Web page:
The high roof in the middle of the building resembles a dome resting on strong walls of approximately five feet thickness built of kabok of unusually large size with coral and lime plaster. The original dome with its covering of blue Bangor slates had to be replaced due to the destruction that occurred in 1856 as a result of lightning. Later the slates were replaced with an iron covering. The iron covering, however, needs frequent repairs probably due to the salty sea breeze.
The Wolvendaal Church is a living edifice of the Dutch colonial architecture and a monument of the Dutch Christian zeal. It has been constructed with local material utilizing predominantly local labour, certainly with technical skills of the Dutch construction engineers at the time. It is, therefore, a national monument of dual parentage and outstanding example of combination of two cultures and traditions, the Dutch and the Sri Lankan.
Island Tuesday Nov 5 2002
by Revd. S. E. Faber
Dutch Reformed Church in Ceylon
History records that in the 17th Century the Dutch began their political work around the Indian Ocean. Then their headquarters were Batavia or present Indunisia. During this time the Portuguese had the power about commercial and spices. Yet the Dutch won over them and got the commercial power into their hands.
According to ancient records in 1638 when king Rajasinghe the 2nd was ruling Sri Lanka from Kandy, the Dutch discussed with him and came to an agreement. In this way the Dutch got the power of the cinnamon and other commercial which grew nicely in the island of Sri Lanka. Also King Rajasinghe promised to pay the cost (for war expenses etc) to drive away Portuguese from the Land of Sri Lanka.
As a result of this in year 1639 the Dutch won over Trincomalee and Batticaloa from the Portuguese and handed over to the Sinhala Rule. In 1640 they won over Galle which is a very beautiful area in the South and Negombo from the Portugese. But they refused handing over Galle and Negombo to the rule of the King in Kandy. As King Rajasinghe did not pay the cost of the war expenses the Dutch proclaimed that they cannot give over the areas to the rule of King Rajasinghe. In this manner the Dutch got hold of the coastal areas of Sri Lanka.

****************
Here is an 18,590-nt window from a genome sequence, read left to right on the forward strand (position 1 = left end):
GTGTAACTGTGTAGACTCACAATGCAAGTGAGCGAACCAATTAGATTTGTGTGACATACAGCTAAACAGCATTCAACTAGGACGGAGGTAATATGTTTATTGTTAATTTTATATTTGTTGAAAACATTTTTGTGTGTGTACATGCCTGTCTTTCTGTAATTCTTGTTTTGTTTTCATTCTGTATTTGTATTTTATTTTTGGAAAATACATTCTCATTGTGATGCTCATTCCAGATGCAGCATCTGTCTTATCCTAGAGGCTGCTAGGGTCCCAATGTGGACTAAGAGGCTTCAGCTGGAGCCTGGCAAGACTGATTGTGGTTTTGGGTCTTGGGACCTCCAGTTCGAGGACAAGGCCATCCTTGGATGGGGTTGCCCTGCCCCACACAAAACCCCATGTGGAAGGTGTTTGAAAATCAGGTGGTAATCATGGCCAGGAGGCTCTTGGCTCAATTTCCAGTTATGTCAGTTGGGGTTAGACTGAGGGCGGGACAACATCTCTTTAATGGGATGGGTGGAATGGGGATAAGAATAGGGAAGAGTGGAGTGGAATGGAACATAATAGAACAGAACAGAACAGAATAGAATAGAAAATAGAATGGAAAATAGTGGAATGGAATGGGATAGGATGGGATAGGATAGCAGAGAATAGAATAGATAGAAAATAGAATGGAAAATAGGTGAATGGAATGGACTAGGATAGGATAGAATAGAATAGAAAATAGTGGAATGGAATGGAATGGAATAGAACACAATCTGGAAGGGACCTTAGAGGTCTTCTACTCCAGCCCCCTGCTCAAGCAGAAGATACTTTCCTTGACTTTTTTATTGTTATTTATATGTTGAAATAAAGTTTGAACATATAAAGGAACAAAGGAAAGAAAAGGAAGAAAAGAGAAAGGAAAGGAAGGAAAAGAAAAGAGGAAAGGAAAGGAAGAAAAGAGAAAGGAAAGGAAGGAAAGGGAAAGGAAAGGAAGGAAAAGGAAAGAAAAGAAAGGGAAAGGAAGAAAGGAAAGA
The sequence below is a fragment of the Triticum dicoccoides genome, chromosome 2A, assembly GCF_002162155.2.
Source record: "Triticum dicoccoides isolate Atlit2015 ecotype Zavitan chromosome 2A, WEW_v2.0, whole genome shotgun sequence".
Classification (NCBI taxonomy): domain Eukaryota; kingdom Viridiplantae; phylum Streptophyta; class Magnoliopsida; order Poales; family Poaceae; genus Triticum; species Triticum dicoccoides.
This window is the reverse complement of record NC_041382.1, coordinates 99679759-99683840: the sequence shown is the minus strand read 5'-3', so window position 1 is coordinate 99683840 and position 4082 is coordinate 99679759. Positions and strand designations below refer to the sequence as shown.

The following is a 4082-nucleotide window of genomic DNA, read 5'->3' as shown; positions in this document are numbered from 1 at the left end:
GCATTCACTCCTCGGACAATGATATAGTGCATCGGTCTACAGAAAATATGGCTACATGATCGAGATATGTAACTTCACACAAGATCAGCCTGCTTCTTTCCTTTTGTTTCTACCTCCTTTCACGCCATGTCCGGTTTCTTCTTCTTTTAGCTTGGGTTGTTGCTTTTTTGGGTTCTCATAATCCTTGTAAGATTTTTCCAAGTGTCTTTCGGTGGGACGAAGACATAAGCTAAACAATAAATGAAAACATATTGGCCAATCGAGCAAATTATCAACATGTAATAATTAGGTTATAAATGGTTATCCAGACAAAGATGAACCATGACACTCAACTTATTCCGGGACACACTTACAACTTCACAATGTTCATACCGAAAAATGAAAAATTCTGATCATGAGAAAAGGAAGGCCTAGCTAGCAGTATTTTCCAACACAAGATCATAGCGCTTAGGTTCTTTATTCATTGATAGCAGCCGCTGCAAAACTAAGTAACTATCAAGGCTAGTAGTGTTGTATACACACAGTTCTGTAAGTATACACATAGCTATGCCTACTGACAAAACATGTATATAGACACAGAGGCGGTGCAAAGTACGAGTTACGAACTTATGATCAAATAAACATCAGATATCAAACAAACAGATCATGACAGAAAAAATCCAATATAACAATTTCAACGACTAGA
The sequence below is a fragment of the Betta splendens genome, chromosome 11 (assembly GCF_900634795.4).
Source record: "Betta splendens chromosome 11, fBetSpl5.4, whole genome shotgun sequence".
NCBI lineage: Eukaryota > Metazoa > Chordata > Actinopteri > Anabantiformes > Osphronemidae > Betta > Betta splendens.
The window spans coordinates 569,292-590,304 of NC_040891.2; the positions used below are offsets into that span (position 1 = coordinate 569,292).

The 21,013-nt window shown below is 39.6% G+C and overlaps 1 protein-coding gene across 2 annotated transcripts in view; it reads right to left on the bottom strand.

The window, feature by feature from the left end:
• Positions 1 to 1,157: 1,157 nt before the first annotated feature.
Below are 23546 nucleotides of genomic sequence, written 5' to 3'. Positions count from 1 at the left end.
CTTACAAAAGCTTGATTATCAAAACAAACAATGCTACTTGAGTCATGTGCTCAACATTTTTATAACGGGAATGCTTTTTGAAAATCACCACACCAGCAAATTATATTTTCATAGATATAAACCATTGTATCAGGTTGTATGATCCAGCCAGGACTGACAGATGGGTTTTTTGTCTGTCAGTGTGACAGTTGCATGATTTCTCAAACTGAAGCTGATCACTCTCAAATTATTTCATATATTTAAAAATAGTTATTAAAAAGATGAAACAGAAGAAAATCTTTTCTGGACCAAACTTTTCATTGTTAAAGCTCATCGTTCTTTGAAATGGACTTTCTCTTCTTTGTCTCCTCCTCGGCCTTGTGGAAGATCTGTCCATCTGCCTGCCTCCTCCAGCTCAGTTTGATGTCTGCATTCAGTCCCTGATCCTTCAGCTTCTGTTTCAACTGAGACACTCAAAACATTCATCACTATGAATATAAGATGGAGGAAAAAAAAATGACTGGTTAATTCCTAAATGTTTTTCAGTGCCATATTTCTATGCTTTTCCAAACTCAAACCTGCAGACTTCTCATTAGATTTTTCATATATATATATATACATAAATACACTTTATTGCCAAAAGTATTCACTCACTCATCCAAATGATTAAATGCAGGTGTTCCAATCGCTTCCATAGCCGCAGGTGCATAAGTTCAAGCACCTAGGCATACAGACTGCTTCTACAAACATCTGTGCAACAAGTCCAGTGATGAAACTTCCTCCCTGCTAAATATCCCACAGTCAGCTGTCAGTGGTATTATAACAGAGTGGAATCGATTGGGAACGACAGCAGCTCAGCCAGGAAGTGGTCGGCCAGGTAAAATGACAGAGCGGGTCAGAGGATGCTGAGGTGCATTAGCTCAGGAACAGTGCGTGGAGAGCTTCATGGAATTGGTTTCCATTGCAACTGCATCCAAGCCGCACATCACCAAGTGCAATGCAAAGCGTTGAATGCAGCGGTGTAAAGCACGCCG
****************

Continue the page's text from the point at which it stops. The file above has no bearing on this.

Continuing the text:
After a very hard fight in 1656, the Dutch got hold of Colombo and in 1658 got hold of Jaffna. They were able to spread their navigational power in the whole of the Indian Ocean and got hold of the power of commerce into their hands. As time went on Dutch society was able to get hold stable in the island.
It is recorded that although in year 1640 Galle was captured, the first reformed worship service was held on 6th of October on 1642 in Utreckt by Revd. Anthonius Hornhovius.
In this way the Reformed faith spread through the island. To spread education they established schools in association to the churches. They introduced home, schools and church Concept to the society.
The Dutch donated many valuable things to the society and Sri Lankan culture. They introduced registration of Birth, Death, Marriages, that every child must go to Schools, Printing, Carvings, Canal, transport system, Roman Dutch Law, which are existing till the present.
Other valuable services which can be accepted are social service centres to serve persecuted people, hospitals, refugee homes, Hendala Leprosy hospital etc.
On October 6, 2002 it is 360 years since the Dutch Reformed Church was born. This Reformed Church which was along colouring pages of our history at present hold their services in Sinhala Tamil and English while there are churches throughout Sri Lanka, at present churches that are older than 250 years are in Galle, Matara, Wolvendaal and Kalpitiya. Galle and Matara fort are live relics which proclaim a valuable History.
The "motto" of the church is "Spes Est Regerminat." which is a Latin saying which means "Therefore if a tree is cut down there is a hope that the branches and roots will sprout again. This is mentioned in the Holy Bible Job 14:7. The Latin motto is "Again there is a hope that it will sprout again"
Let us go forward thinking about this motto on this day that we commemorate the 360 years. Let us remember all the Priests and Believers who served in the Reformed vineyard up to now.
Let us also remember the present President Revd. Charles N. Janze and the Ministers and the other lay and ordained leaders well wishes and God who granted His Grace and mercy for the church to go forward.
We join and wish that as long as Sri Lanka exist the Dutch Reformed Church will in this way go forward and be a blessing to our society.